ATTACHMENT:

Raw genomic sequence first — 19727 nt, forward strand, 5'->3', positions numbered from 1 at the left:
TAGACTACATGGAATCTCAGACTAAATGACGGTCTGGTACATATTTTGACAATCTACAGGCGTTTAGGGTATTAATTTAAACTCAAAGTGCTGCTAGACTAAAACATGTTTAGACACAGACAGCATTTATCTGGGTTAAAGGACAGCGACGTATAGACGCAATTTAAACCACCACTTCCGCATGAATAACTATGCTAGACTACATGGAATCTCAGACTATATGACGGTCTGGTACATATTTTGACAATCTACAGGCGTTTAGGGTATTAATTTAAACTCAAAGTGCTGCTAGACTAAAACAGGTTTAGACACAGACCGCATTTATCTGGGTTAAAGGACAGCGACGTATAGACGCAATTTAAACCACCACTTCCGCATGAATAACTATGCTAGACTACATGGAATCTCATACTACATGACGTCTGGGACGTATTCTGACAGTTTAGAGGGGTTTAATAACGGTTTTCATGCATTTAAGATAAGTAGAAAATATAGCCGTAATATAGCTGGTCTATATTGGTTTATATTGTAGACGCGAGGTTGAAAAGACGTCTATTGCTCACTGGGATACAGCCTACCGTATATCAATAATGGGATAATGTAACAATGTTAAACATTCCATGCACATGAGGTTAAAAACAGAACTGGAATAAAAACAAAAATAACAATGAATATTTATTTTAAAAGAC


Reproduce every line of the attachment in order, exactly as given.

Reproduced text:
Raw genomic sequence first — 19727 nt, forward strand, 5'->3', positions numbered from 1 at the left:
TAGACTACATGGAATCTCAGACTAAATGACGGTCTGGTACATATTTTGACAATCTACAGGCGTTTAGGGTATTAATTTAAACTCAAAGTGCTGCTAGACTAAAACATGTTTAGACACAGACAGCATTTATCTGGGTTAAAGGACAGCGACGTATAGACGCAATTTAAACCACCACTTCCGCATGAATAACTATGCTAGACTACATGGAATCTCAGACTATATGACGGTCTGGTACATATTTTGACAATCTACAGGCGTTTAGGGTATTAATTTAAACTCAAAGTGCTGCTAGACTAAAACAGGTTTAGACACAGACCGCATTTATCTGGGTTAAAGGACAGCGACGTATAGACGCAATTTAAACCACCACTTCCGCATGAATAACTATGCTAGACTACATGGAATCTCATACTACATGACGTCTGGGACGTATTCTGACAGTTTAGAGGGGTTTAATAACGGTTTTCATGCATTTAAGATAAGTAGAAAATATAGCCGTAATATAGCTGGTCTATATTGGTTTATATTGTAGACGCGAGGTTGAAAAGACGTCTATTGCTCACTGGGATACAGCCTACCGTATATCAATAATGGGATAATGTAACAATGTTAAACATTCCATGCACATGAGGTTAAAAACAGAACTGGAATAAAAACAAAAATAACAATGAATATTTATTTTAAAAGAC